What Caused Covid-19?
We are now three months into Covid-19 lockdown. The US death total stands at over 80,000, and unemployment is higher than at any time since the Great Depression. Very understandably, the American media’s primary focus has been on these twin catastrophes. Still, it’s surprising that there hasn’t been more discussion about the causation of this pandemic. What made Covid-19 possible? How is it similar to other recent epidemics/pandemics? What does its emergence say about the possibility of more in the future? Early articles in January about China’s “wet markets" hardly broached these larger issues, and the average reader could well have thought the problem was just Chinese eating habits. As to recent accusations of negligence or the intentional creation of a virus in a Chinese lab, scientists insist there is no evidence to support either charge. As one team of biologists and other experts put it, “We do not believe that any type of laboratory-based scenario is plausible.”
There have, however, been a few articles in the Los Angeles Times and Washington Post that look more deeply into the origins of Covid-19, and MSNBC has had some reports. Meanwhile, the European press has had a lot to say, especially The Guardian. And when you read what the environmental scientists are saying a fairly clear picture emerges.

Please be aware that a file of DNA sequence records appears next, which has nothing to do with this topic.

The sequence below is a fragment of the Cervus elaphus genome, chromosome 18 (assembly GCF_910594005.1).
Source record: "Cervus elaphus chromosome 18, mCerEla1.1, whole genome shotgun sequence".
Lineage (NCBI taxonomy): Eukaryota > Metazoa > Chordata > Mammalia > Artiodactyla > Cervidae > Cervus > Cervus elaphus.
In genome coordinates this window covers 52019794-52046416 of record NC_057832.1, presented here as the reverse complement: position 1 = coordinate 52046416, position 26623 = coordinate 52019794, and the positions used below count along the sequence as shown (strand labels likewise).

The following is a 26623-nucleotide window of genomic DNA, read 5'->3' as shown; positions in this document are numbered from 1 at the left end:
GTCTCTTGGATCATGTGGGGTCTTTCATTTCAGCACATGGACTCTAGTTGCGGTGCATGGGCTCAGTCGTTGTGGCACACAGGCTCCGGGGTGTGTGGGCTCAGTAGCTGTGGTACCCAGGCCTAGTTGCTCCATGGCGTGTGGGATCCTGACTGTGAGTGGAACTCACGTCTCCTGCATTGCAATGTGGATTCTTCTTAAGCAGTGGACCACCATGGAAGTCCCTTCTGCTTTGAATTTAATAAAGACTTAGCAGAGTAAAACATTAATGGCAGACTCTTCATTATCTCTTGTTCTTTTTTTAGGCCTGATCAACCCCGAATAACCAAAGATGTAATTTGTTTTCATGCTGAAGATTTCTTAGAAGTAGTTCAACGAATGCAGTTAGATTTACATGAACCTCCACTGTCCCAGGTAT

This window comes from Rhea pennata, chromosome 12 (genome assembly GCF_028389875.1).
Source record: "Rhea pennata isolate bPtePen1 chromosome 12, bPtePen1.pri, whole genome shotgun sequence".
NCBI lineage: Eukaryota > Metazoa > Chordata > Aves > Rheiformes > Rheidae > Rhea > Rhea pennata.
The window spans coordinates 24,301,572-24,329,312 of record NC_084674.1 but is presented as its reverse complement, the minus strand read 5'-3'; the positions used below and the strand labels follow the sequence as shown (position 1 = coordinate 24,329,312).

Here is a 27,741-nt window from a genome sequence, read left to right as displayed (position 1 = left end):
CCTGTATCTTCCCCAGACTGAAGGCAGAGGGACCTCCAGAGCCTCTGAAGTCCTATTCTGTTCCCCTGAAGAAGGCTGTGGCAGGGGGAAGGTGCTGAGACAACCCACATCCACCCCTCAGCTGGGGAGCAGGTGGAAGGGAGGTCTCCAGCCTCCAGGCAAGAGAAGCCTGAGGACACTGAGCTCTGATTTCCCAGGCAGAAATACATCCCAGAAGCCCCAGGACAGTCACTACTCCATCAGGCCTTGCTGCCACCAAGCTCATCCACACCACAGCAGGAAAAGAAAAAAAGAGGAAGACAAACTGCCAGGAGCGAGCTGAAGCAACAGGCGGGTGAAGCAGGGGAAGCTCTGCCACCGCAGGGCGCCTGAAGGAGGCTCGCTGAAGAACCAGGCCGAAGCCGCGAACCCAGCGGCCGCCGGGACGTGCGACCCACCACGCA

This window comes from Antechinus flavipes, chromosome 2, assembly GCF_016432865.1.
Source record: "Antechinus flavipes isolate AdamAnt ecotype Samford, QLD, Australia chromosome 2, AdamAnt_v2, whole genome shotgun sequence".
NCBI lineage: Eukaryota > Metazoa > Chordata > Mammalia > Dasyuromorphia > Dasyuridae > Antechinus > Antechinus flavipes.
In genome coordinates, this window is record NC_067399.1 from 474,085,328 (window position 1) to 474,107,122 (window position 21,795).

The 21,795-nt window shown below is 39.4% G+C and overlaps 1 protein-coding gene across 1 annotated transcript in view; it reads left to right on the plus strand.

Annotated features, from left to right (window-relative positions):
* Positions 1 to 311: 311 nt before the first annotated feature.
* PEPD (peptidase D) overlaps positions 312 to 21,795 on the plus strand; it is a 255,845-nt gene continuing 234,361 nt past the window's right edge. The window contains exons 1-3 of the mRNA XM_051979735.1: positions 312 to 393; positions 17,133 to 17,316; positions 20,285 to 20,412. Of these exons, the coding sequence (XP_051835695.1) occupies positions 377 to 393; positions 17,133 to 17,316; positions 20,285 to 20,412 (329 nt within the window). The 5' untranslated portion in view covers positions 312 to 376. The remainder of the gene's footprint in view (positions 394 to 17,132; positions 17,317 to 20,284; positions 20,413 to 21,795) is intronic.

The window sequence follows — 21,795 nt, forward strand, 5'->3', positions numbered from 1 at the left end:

For starters, they seem to agree about the fundamental problem: human beings have encroached too far and too fast into wild areas, regions populated by animals with which we have had little contact historically. There are some 600,000 viruses with the potential to jump from animals to humans, and mammals, especially rodents and bats, are hosts to an enormous number of them. The chances of a “spillover,” either directly or indirectly, are considerable. Leading American biologist Thomas Lovejoy says, “The pandemic is the consequence of our persistent and excessive intrusion in nature and the vast illegal wildlife trade, and in particular, the wildlife markets, the wet markets…It’s pretty obvious, it was just a matter of time before something like this was going to happen.”
Troubling as the Asian and African “wet markets” are, they are not the only form of our intrusion. “Rampant deforestation, uncontrolled expansion of agriculture, intensive farming, mining, and infrastructure development, along with species extinction, have created a ‘perfect storm’ for the spillover of diseases," according to Peter Daszak, director of the EcoHealth Alliance. Agriculture and mining, for example, force species to crowd into smaller and smaller areas, compounding the chances of inter-species disease transmission.
“Never before have so many opportunities existed for pathogens to pass from wild and domestic animals to people,” says Inger Anderson, the executive director of the UN Environment Program. “Our continued erosion of wild spaces has brought us uncomfortably close to animals and plants that harbor diseases that can jump to humans.”